Harrogate is the home of antiques and afternoon teas. And more recently of conferences, now that the town has the facilities to attract the big hitters such as major political parties and the CBI.
Appropriate, then, for the Association of Colleges, confidant of politicians and business people, and not without its own treasured antiques, to come to town for its annual crumpet-fest.
Cardiff 96 had been a little less jolly than Acapulco 22, and the past year has been particularly horribilis. However, the waters of the spa are famous for their restorative powers and the tired and sometimes emotional delegates were ready to let their stays out at Harrogate 97.
Just as we were getting our grey suit back from the cleaners and packing the hot-water bottle, The TES went public on a series of spectacular allegations about the AOC's chief executive. The rights and wrongs of the case will not be known until an inquiry has pronounced, but that didn't stop wild whisky talk late into the night.
The main intended business was to reflect upon the strange events which have engulfed the sector since the last conference, whereas the main actual business was the exchange of solicitous enquiries about enrolments, furtive note-comparisons about funding, and sweeping surveys of who was still in post, who had gone and who will be in the press spotlight. Nothing out of the ordinary there, then.
The conference centre itself is a thing of neither beauty nor flawless function, but it has a remarkable central corkscrew-shaped walkway which does duty for the more usual lifts and stairs, neither of which delegates are intended to find or use.
The effect was that at the beginning of every session you could watch the principals and governors trudging interminably upwards like figures in an Escher drawing, condemned forever to labour but not to arrive, whereas at the end of the sessions there was the spectacle of the same governors and principals spiralling downwards . . . into what? Bankruptcy? Oblivion? Or perhaps the canteen?
The centre-piece of the conference itself was the appearance of the Secretary of State. His score on the clapometer would have guaranteed a return next week, had this been a game show, but since he had paid Pounds 83 million to take part, he might prefer to leave it for another year. It was not just the tales he had to tell, but the way the old schmoozer told them which had every member of the audience eating out of his hand. Bar one: Lucy, his dog, was unmoved, having obviously heard it all before.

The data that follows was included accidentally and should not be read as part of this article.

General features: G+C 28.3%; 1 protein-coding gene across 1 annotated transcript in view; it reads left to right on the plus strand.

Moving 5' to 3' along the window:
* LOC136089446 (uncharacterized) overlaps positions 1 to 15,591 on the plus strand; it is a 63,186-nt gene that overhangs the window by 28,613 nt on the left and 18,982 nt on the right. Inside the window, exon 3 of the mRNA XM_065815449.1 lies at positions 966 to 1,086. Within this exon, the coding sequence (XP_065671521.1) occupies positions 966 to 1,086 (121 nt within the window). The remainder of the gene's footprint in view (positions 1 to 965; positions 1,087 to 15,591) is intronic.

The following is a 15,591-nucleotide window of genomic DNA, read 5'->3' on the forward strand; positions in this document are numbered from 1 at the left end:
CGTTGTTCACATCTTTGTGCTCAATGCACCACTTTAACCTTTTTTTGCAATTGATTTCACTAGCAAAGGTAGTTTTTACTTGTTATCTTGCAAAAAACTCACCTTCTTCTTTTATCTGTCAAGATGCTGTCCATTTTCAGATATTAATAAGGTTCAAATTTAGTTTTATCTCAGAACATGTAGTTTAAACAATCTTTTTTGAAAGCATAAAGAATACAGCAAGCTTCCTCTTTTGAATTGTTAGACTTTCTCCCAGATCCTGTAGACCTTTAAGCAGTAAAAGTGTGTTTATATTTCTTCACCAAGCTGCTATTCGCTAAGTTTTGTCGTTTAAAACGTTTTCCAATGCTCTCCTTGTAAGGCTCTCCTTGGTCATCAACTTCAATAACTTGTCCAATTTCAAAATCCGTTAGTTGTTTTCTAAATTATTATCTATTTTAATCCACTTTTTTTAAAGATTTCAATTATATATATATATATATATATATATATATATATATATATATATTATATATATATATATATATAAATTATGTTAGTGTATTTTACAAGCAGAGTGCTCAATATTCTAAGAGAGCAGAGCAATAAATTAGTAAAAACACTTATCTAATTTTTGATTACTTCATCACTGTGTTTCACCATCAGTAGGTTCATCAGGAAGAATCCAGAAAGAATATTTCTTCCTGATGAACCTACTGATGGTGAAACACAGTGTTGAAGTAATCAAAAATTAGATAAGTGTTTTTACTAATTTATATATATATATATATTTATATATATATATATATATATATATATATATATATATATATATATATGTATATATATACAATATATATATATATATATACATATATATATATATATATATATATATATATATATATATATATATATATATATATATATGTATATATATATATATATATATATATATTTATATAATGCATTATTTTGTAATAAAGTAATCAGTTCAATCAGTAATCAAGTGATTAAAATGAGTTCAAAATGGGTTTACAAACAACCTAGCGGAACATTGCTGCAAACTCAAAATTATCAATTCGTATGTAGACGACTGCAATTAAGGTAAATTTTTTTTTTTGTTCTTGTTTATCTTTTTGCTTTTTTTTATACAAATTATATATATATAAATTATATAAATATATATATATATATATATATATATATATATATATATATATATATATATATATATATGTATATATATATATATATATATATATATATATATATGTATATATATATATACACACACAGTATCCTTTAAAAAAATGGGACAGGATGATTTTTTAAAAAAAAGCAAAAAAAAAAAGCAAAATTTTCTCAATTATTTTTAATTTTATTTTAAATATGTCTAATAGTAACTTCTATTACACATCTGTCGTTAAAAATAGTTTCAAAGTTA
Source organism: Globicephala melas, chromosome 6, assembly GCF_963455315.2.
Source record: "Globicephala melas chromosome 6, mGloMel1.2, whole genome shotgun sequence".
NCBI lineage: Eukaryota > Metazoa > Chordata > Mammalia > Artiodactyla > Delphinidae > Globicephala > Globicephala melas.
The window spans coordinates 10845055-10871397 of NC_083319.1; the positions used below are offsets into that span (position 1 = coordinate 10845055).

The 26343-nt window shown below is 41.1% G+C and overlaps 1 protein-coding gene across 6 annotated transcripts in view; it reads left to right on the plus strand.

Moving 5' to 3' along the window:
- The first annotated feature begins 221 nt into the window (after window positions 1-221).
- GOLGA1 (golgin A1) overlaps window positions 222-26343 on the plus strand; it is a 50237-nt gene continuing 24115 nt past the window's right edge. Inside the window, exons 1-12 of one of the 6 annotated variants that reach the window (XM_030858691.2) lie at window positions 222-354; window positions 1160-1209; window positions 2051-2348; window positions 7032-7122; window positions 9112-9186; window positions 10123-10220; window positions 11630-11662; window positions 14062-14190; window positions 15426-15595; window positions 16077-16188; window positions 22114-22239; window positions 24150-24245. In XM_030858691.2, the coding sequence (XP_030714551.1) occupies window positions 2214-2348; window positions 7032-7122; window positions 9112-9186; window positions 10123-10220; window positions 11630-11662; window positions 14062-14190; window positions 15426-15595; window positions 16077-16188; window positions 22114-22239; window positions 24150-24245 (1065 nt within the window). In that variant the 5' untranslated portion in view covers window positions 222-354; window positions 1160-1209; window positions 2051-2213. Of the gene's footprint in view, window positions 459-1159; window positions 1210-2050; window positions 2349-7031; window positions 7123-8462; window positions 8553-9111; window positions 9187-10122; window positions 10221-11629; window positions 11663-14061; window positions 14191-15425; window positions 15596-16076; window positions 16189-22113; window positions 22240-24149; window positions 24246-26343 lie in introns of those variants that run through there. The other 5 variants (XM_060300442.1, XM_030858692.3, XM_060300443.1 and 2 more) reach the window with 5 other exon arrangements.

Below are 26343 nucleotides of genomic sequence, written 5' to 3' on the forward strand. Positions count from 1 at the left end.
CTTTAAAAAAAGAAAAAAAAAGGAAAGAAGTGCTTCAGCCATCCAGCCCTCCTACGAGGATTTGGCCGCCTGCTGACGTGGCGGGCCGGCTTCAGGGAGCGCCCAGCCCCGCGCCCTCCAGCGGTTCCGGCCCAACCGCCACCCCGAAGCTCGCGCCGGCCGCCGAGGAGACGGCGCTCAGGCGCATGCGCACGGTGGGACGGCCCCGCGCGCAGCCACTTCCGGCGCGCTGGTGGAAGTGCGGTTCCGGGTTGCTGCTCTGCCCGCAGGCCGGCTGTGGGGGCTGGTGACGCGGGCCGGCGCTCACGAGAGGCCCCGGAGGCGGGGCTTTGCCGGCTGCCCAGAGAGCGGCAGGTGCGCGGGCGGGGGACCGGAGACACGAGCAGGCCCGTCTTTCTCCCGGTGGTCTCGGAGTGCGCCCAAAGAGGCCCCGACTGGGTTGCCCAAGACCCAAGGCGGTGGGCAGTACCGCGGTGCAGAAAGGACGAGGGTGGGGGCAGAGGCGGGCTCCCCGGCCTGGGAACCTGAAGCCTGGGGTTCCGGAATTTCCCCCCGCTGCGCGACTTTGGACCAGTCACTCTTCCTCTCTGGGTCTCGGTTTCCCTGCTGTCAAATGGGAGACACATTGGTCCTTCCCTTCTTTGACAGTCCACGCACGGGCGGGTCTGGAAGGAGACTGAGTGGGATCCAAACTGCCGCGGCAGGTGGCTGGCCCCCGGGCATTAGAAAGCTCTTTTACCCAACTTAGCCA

It was only afterwards, when the envelope-backs came out, that we realised that he had in reality only moved money around, that none of it was really new, and a large part was a refund, and a partial one at that, of what taken off us by the last Government. Our money, in fact.
He spoke of us as a united sector, which of course we are. What he did not say was that his audience for the day had only a very partial view of the territory, but that would have been true, too. The perspective of principals and the governors who accompanied them to the conference is like one of those aerial views which are increasingly offered by enterprising door-to-door pilots, or which are found in glossy books about the Lake District or the Yorkshire Dales.
The scope and range of the views are superbly impressive, but it's often quite hard to pick out the details from that height, even of places you thought you knew. Such pictures would be hopeless if you tried to use them to find your way about.
For a better sense of what really goes on, there were the annual Beacon Awards. Although nominally given to colleges, the citation makes clear which department, faculty or division has done the work which is being recognised by the award.
Quite right too. The fact that Accrington and Rossendale College won one this year does not, I think, disqualify me from saying what a good idea they are because they show a series of ground-level snapshots of the variety of what goes on in colleges, much of it of very high quality and almost unknown to the general public.
That much David Blunkett did point out. He could have added that the generous sponsorship of these awards by commerce and industry (mostly) shows that some companies understand the importance of what colleges do, and are prepared to put their money in the appropriate orifice. There has been no reported example yet of a company seeking to use its investment to secure from a college any improper advantage. We do like to keep our hands clean.
Colleges were invited towards the end of the conference to consider raising their sights still higher by applying for a Queen's Award for further and higher education. Winners are entitled to rank themselves alongside those household names which have won the parallel awards for Industry or Export. And why not?
The Queen, in common with many of her subjects, may not know much about further education, although her daughter could tell her a thing or two. But it would be good to see leading examples of one of the most efficient sectors of the national economy, and one which is increasingly involved in exporting, given a Palace cuppa and a handshake to go with it.
If it all happens, the sharp-eyed commercial folk of Harrogate, where the idea was first promoted, might, in deference to Her Majesty, open a tea shop named after her. Betty's? It might catch on.
Michael Austin is principal of Accrington and Rossendale College